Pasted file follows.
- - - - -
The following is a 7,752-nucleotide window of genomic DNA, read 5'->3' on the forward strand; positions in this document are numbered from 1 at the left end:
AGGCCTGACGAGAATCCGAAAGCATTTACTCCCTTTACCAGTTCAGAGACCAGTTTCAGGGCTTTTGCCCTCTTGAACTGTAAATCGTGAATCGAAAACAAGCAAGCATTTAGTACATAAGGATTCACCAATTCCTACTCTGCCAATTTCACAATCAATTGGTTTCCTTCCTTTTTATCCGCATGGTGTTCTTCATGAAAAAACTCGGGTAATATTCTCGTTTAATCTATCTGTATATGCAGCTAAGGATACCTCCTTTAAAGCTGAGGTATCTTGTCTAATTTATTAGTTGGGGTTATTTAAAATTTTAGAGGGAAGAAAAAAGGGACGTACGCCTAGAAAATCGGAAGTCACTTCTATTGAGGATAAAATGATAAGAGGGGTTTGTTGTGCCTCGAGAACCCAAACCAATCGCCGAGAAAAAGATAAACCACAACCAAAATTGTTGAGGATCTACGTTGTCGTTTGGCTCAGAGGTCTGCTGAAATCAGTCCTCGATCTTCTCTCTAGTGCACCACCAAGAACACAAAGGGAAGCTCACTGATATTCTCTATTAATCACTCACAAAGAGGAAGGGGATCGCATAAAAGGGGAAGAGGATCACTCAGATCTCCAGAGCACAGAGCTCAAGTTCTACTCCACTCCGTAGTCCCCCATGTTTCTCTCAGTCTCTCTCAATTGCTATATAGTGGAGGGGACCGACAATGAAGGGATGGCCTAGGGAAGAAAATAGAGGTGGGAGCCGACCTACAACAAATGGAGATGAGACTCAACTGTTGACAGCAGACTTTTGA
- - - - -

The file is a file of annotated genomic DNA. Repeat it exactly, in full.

The following is a 7,752-nucleotide window of genomic DNA, read 5'->3' on the forward strand; positions in this document are numbered from 1 at the left end:
AGGCCTGACGAGAATCCGAAAGCATTTACTCCCTTTACCAGTTCAGAGACCAGTTTCAGGGCTTTTGCCCTCTTGAACTGTAAATCGTGAATCGAAAACAAGCAAGCATTTAGTACATAAGGATTCACCAATTCCTACTCTGCCAATTTCACAATCAATTGGTTTCCTTCCTTTTTATCCGCATGGTGTTCTTCATGAAAAAACTCGGGTAATATTCTCGTTTAATCTATCTGTATATGCAGCTAAGGATACCTCCTTTAAAGCTGAGGTATCTTGTCTAATTTATTAGTTGGGGTTATTTAAAATTTTAGAGGGAAGAAAAAAGGGACGTACGCCTAGAAAATCGGAAGTCACTTCTATTGAGGATAAAATGATAAGAGGGGTTTGTTGTGCCTCGAGAACCCAAACCAATCGCCGAGAAAAAGATAAACCACAACCAAAATTGTTGAGGATCTACGTTGTCGTTTGGCTCAGAGGTCTGCTGAAATCAGTCCTCGATCTTCTCTCTAGTGCACCACCAAGAACACAAAGGGAAGCTCACTGATATTCTCTATTAATCACTCACAAAGAGGAAGGGGATCGCATAAAAGGGGAAGAGGATCACTCAGATCTCCAGAGCACAGAGCTCAAGTTCTACTCCACTCCGTAGTCCCCCATGTTTCTCTCAGTCTCTCTCAATTGCTATATAGTGGAGGGGACCGACAATGAAGGGATGGCCTAGGGAAGAAAATAGAGGTGGGAGCCGACCTACAACAAATGGAGATGAGACTCAACTGTTGACAGCAGACTTTTGA